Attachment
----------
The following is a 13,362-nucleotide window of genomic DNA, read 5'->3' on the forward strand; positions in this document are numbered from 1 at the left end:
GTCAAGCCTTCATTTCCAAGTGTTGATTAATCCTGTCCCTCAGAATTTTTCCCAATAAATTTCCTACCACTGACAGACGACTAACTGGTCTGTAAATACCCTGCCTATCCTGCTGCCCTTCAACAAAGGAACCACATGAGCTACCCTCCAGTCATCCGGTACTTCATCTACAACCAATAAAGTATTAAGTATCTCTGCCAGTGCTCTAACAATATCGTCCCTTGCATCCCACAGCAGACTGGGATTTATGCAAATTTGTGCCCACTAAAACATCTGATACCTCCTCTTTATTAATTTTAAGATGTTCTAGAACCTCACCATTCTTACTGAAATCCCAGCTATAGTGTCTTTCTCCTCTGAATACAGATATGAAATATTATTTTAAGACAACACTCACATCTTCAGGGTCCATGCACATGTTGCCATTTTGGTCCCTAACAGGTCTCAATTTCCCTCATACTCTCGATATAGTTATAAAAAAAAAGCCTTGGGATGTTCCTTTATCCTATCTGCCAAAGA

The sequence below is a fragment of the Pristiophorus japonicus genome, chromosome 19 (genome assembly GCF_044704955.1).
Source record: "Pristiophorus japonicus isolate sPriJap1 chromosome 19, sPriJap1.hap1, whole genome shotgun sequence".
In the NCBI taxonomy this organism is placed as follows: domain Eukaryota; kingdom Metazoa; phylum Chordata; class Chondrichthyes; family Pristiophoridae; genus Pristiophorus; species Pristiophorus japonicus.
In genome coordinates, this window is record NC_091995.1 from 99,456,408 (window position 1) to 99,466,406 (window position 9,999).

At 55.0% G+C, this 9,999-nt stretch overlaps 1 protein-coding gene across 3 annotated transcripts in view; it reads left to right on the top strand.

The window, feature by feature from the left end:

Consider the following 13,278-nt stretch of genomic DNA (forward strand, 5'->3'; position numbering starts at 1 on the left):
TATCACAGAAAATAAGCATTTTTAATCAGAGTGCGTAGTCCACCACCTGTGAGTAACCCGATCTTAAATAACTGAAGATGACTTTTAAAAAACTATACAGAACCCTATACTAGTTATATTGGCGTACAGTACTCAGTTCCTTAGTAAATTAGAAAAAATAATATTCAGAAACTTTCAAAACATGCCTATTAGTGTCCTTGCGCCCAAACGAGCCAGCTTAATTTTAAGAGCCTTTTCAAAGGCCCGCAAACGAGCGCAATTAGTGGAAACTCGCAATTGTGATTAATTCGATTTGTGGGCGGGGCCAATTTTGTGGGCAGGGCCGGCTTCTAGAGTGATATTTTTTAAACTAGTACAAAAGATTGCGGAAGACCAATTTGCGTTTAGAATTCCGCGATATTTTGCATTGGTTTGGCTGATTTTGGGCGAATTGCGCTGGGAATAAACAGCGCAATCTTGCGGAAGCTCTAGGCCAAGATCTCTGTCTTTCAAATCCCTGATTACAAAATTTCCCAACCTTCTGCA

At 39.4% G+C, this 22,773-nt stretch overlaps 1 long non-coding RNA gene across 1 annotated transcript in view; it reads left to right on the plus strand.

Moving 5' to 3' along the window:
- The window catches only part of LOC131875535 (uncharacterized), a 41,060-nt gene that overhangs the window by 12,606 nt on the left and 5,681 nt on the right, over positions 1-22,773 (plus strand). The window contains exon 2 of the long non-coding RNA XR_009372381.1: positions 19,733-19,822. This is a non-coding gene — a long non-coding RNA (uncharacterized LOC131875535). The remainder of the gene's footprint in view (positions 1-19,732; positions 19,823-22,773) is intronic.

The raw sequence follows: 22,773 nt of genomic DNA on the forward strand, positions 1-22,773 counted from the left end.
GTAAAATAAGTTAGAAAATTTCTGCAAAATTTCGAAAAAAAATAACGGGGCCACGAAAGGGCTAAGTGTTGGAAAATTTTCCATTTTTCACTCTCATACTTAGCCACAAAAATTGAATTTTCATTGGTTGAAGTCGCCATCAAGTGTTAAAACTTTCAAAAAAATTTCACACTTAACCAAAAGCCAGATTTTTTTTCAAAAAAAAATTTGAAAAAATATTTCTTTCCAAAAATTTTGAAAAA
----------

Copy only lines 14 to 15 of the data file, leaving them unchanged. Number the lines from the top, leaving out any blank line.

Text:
The raw sequence follows: 22,773 nt of genomic DNA on the forward strand, positions 1-22,773 counted from the left end.
GTAAAATAAGTTAGAAAATTTCTGCAAAATTTCGAAAAAAAATAACGGGGCCACGAAAGGGCTAAGTGTTGGAAAATTTTCCATTTTTCACTCTCATACTTAGCCACAAAAATTGAATTTTCATTGGTTGAAGTCGCCATCAAGTGTTAAAACTTTCAAAAAAATTTCACACTTAACCAAAAGCCAGATTTTTTTTCAAAAAAAAATTTGAAAAAATATTTCTTTCCAAAAATTTTGAAAAA